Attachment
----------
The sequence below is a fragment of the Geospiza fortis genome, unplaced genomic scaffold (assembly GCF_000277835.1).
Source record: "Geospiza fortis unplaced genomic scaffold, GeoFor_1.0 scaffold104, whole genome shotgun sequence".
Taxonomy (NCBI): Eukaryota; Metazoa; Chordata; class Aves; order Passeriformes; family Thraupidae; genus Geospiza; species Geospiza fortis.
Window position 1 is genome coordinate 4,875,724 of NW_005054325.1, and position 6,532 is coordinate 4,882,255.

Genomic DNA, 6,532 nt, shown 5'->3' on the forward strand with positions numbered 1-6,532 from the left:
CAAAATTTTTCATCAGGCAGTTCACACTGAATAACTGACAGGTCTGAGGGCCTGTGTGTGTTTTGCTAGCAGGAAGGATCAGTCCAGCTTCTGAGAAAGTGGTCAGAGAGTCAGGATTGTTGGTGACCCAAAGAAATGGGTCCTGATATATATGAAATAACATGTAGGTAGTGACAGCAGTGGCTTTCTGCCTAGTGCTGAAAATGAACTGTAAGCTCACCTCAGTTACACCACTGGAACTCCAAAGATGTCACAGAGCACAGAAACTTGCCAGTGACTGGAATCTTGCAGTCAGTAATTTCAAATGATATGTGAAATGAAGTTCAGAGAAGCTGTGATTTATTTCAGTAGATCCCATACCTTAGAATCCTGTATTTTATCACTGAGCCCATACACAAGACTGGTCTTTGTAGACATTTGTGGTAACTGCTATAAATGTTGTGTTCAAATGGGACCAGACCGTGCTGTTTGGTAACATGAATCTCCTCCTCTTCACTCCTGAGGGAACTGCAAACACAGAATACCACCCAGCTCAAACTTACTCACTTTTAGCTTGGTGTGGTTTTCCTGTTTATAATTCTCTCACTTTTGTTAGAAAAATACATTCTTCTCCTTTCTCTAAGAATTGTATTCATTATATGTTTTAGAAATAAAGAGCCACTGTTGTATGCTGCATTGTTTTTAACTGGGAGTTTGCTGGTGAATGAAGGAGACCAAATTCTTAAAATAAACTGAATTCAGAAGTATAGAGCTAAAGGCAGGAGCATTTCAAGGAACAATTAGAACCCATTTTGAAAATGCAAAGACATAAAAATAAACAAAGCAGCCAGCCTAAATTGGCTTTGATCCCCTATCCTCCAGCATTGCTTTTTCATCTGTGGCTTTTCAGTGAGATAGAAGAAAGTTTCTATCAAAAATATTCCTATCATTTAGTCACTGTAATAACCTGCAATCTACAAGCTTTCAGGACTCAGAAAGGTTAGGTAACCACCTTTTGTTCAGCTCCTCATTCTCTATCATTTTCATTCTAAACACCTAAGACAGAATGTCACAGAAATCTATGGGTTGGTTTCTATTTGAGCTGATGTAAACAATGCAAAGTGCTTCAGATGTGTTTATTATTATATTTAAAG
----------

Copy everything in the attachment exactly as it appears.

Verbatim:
The sequence below is a fragment of the Geospiza fortis genome, unplaced genomic scaffold (assembly GCF_000277835.1).
Source record: "Geospiza fortis unplaced genomic scaffold, GeoFor_1.0 scaffold104, whole genome shotgun sequence".
Taxonomy (NCBI): Eukaryota; Metazoa; Chordata; class Aves; order Passeriformes; family Thraupidae; genus Geospiza; species Geospiza fortis.
Window position 1 is genome coordinate 4,875,724 of NW_005054325.1, and position 6,532 is coordinate 4,882,255.

Genomic DNA, 6,532 nt, shown 5'->3' on the forward strand with positions numbered 1-6,532 from the left:
CAAAATTTTTCATCAGGCAGTTCACACTGAATAACTGACAGGTCTGAGGGCCTGTGTGTGTTTTGCTAGCAGGAAGGATCAGTCCAGCTTCTGAGAAAGTGGTCAGAGAGTCAGGATTGTTGGTGACCCAAAGAAATGGGTCCTGATATATATGAAATAACATGTAGGTAGTGACAGCAGTGGCTTTCTGCCTAGTGCTGAAAATGAACTGTAAGCTCACCTCAGTTACACCACTGGAACTCCAAAGATGTCACAGAGCACAGAAACTTGCCAGTGACTGGAATCTTGCAGTCAGTAATTTCAAATGATATGTGAAATGAAGTTCAGAGAAGCTGTGATTTATTTCAGTAGATCCCATACCTTAGAATCCTGTATTTTATCACTGAGCCCATACACAAGACTGGTCTTTGTAGACATTTGTGGTAACTGCTATAAATGTTGTGTTCAAATGGGACCAGACCGTGCTGTTTGGTAACATGAATCTCCTCCTCTTCACTCCTGAGGGAACTGCAAACACAGAATACCACCCAGCTCAAACTTACTCACTTTTAGCTTGGTGTGGTTTTCCTGTTTATAATTCTCTCACTTTTGTTAGAAAAATACATTCTTCTCCTTTCTCTAAGAATTGTATTCATTATATGTTTTAGAAATAAAGAGCCACTGTTGTATGCTGCATTGTTTTTAACTGGGAGTTTGCTGGTGAATGAAGGAGACCAAATTCTTAAAATAAACTGAATTCAGAAGTATAGAGCTAAAGGCAGGAGCATTTCAAGGAACAATTAGAACCCATTTTGAAAATGCAAAGACATAAAAATAAACAAAGCAGCCAGCCTAAATTGGCTTTGATCCCCTATCCTCCAGCATTGCTTTTTCATCTGTGGCTTTTCAGTGAGATAGAAGAAAGTTTCTATCAAAAATATTCCTATCATTTAGTCACTGTAATAACCTGCAATCTACAAGCTTTCAGGACTCAGAAAGGTTAGGTAACCACCTTTTGTTCAGCTCCTCATTCTCTATCATTTTCATTCTAAACACCTAAGACAGAATGTCACAGAAATCTATGGGTTGGTTTCTATTTGAGCTGATGTAAACAATGCAAAGTGCTTCAGATGTGTTTATTATTATATTTAAAG